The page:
SAN DIEGO — In results of a pilot study of high-resolution diffusion tensor imaging, investigators from Salt Lake City reported that it provided more thorough information about the status of the spinal cord in patients with cervical spondylotic myelopathy than controls.
Alpesh Ashwin Patel
Diffusion tensor imaging (DTI), which is MR-based, essentially measures the magnitude of water diffusion in tissue.
The technique may help clinicians identify and treat these patients earlier in the disease process, which is critical, according to Alpesh Ashwin Patel, MD.
“Diffusion tensor imaging … has the potential to improve diagnostic information, as well as prognostic information,” Patel said, here, at the 2011 Annual Meeting of the American Academy of Orthopaedic Surgeons.
Patel and colleagues compared 17 patients imaged with DTI who had what he described as moderate cervical spondylotic myelopathy, based on their Nurick scores and modified Japanese Orthopedic Association Scores, to 14 control patients who only underwent conventional T2 weighted MR imaging. The investigators found the high-resolution DTI was much more specific, among other advantages of the new modality.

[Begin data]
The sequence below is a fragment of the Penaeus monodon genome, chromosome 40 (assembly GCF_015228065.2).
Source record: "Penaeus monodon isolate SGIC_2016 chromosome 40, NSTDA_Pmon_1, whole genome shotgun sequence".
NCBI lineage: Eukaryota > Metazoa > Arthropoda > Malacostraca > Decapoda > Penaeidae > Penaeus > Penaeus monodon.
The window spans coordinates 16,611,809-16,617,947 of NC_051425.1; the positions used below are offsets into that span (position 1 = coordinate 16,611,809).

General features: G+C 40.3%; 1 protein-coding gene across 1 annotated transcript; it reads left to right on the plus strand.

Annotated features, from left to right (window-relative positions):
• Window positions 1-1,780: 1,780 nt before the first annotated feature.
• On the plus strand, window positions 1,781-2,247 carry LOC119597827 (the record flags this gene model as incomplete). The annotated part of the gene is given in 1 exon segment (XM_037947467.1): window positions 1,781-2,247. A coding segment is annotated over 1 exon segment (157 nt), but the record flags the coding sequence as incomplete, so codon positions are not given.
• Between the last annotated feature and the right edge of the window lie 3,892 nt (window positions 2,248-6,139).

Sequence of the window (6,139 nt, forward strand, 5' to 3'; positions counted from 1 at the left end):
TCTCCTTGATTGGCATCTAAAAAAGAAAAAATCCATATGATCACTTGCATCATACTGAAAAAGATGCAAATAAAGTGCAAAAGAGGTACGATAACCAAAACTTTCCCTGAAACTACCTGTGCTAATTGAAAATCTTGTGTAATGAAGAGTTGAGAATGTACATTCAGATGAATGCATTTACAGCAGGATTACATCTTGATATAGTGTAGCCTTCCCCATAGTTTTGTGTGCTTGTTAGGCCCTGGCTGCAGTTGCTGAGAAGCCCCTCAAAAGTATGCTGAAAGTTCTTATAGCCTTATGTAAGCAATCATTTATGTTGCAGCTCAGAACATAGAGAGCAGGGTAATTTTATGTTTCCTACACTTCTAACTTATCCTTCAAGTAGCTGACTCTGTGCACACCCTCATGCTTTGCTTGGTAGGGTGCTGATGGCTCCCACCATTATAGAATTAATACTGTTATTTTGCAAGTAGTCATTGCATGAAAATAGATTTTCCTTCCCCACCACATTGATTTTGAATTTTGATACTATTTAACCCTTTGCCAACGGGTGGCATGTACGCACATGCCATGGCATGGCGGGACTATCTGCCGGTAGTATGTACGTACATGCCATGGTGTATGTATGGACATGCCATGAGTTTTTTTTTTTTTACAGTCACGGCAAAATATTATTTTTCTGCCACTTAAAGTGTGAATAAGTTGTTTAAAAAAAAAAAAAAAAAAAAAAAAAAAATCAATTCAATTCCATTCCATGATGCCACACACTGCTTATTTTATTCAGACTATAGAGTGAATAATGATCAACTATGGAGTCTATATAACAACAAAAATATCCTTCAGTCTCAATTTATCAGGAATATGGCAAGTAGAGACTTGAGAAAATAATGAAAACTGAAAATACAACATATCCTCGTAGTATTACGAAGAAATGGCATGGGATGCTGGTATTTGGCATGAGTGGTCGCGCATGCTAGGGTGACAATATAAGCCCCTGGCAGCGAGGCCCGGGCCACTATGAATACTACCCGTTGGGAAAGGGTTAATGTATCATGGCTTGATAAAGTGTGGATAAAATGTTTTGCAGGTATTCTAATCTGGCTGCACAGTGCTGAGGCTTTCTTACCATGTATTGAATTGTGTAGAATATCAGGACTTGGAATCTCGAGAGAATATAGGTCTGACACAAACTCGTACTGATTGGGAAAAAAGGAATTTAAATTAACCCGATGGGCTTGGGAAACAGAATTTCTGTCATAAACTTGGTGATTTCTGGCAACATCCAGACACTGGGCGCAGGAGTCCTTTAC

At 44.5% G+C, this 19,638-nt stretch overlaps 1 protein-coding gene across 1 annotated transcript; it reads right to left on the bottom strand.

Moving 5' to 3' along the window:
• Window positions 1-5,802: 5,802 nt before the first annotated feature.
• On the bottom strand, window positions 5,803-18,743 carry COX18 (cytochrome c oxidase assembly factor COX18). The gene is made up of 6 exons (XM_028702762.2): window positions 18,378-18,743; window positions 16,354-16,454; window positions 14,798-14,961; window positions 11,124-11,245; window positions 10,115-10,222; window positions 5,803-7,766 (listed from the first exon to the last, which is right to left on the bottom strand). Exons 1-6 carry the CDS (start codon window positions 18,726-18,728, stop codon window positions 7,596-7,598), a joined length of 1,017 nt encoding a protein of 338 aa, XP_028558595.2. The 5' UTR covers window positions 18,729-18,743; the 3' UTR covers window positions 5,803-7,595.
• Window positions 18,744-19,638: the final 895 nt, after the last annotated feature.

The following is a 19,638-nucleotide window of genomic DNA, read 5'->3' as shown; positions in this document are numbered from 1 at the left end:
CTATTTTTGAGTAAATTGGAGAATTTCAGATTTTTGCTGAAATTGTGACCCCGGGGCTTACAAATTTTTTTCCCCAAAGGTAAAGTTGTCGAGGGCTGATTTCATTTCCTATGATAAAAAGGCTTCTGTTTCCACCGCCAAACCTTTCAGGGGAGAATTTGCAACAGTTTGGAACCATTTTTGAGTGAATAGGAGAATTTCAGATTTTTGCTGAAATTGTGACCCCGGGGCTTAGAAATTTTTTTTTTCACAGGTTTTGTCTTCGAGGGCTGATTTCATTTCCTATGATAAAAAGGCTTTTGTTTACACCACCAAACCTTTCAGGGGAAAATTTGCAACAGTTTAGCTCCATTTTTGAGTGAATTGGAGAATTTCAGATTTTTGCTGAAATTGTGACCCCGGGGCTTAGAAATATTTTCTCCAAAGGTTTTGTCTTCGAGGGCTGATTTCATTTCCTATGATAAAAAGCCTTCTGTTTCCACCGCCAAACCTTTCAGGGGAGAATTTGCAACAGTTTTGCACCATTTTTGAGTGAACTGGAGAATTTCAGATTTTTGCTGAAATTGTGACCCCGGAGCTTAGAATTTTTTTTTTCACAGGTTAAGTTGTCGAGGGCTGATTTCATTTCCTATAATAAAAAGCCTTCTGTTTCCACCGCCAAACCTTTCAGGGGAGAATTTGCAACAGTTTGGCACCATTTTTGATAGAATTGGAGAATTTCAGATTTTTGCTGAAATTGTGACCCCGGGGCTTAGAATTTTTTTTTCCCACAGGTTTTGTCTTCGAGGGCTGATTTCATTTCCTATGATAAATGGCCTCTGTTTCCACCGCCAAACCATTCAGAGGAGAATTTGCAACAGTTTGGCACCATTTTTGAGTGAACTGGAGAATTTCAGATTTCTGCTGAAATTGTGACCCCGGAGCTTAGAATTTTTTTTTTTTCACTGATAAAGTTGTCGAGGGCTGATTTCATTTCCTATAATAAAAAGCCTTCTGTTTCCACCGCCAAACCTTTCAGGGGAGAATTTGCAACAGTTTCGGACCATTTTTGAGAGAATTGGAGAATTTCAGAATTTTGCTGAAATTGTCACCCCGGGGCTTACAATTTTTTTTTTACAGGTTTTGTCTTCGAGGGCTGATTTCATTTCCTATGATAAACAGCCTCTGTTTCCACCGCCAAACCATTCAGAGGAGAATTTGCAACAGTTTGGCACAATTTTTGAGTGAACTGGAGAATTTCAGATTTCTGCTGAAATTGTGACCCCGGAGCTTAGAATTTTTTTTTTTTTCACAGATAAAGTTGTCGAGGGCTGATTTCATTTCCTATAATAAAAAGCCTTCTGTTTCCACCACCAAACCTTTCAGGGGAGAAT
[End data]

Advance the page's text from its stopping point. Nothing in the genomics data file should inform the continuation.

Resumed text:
In particular, DTI helped them identify axonal disruptions and demyelination, sometimes in patients with or without related signal changes in the spinal cord on MRI, according to the results.
“We do see a loss of normal axonal diffusion in the patients with myelopathy. This is consistent with demyelination or some degree of axonal dysfunction,” Patel said.
While a small sample size and other factors greatly limited the study and the high-resolution DTI results are not yet as readily interpretable as conventional MRI, “this is a work in progress,” he noted.
- Patel AA, Daubs MD, Brodke DS, et al. High-resolution diffusion tensor imaging in cervical spondylotic myelopathy. Paper #21. Presented at the 2011 Annual Meeting of the American Academy of Orthopaedic Surgeons. Feb. 15-19, 2011. San Diego.
Disclosure: Alpesh receives royalties, is paid for speaking by and is a consultant to Amedica. He is on the speaker’s bureau for Biomet, Medtronic and Stryker.